Comelec to release poll machine’s 2010 source code for reviewBy Matikas Santos
MANILA, Philippines—To finally silence his critics, Commission on Elections (Comelec) chairman Sixto Brillantes Jr. said Friday that he was arranging to have the Precinct Count Optical Scan (PCOS) machine source code used in the 2010 automated elections released for their review.
“It will debunk what was stated by those people that there was no source code in 2010,” Brillantes told reporters Friday afternoon after he went to the Bangko Sentral ngPilipinas where it is stored to arrange its release.
“Nobody has reviewed [the source code] in 2010 so if they want to review it we will open it to them,” Brillantes said. “Anyway it will no longer be used in the [upcoming] elections.”
The source code is the computer program that runs the Precinct Count Optical Scan (PCOS) machines when it counts the votes.
The 2010 source code is different from the 2013 source code because the Comelec had asked for several improvements on the PCOS.
The 2013 source code however has not yet been released pending a legal dispute in the United States between Smartmatic, the company contracted by Comelec to conduct the automated elections, and Dominion Voting Systems Inc, the owner of the PCOS technology.
Lack of source code
Several groups have criticized the lack of a source code review saying it casts doubt on the results of the elections because they don’t know how the PCOS counted the ballots.
“They have been questioning the credibility of 2010 and they are also applying it to 2013, they are not saying anything new,” Brillantes said.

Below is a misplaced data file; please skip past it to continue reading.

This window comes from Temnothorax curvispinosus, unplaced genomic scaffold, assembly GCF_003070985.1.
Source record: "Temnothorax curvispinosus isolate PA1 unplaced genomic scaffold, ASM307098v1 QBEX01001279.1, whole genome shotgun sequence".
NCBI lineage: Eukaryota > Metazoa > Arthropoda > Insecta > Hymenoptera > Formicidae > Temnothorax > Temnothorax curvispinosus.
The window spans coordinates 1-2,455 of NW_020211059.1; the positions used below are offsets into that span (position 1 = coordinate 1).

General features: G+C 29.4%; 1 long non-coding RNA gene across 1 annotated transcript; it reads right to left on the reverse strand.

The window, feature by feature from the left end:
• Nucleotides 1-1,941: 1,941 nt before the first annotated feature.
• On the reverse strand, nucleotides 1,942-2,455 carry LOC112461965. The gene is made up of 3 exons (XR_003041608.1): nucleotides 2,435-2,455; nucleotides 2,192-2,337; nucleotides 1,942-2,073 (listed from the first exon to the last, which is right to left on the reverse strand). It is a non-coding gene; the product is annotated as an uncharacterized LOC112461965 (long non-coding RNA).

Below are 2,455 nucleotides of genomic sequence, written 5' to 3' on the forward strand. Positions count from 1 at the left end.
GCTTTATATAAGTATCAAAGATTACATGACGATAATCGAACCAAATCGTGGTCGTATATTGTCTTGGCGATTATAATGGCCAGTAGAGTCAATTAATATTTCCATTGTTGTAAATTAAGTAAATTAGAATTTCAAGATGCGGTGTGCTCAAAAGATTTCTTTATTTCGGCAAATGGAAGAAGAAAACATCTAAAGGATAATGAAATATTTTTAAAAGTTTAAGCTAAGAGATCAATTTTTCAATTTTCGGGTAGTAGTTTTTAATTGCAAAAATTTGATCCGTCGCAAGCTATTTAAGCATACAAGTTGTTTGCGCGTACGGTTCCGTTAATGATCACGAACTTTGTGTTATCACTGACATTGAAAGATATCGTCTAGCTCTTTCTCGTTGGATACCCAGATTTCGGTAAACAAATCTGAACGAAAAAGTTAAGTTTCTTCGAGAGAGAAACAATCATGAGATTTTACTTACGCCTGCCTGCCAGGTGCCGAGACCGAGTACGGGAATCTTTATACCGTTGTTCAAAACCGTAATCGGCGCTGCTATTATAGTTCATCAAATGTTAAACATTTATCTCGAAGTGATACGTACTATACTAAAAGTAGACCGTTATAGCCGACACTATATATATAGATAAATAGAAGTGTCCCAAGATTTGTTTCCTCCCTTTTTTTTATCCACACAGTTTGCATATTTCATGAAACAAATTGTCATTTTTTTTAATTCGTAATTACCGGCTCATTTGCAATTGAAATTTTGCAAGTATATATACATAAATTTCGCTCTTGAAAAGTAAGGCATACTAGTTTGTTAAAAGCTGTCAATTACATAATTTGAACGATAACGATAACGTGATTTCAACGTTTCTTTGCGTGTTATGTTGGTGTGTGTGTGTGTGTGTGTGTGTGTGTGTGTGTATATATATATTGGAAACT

“[It's] all noise, nobody has yet brought evidence to show that the results of the 2010 elections was wrong, not one,” he said.
When asked why the critics were not showing evidence, Brillantes said: “because the results are correct, it has been tested in over a hundred protest cases, it shows that the results of the PCOS is correct, so there is no evidence that the PCOS is wrong
Earlier Friday, several civil society groups said during a press conference in the University of the Philippines that they would file a case against the Comelec before the United Nations Committee on Human Rights.
They alleged that Comelec had violated their “right to free expression of their will as electors when it gave complete control of the technical aspects of the automated elections to a foreign entity, Smartmatic.”
They also cited the lack of a source code review in the 2010 elections as basis for the complaint.
Brillantes however dismissed the complaints as a mere “publicity stunt” and that they were going to the UN because they could not win in the Supreme Court.
“They can not win in the SC so they cannot find any other court to run to,” Brillantes said.
“We will [ignore] them, we are too close to the elections to pay any attention to their case abroad,” he said.
He said he was confident that the case would not prosper.
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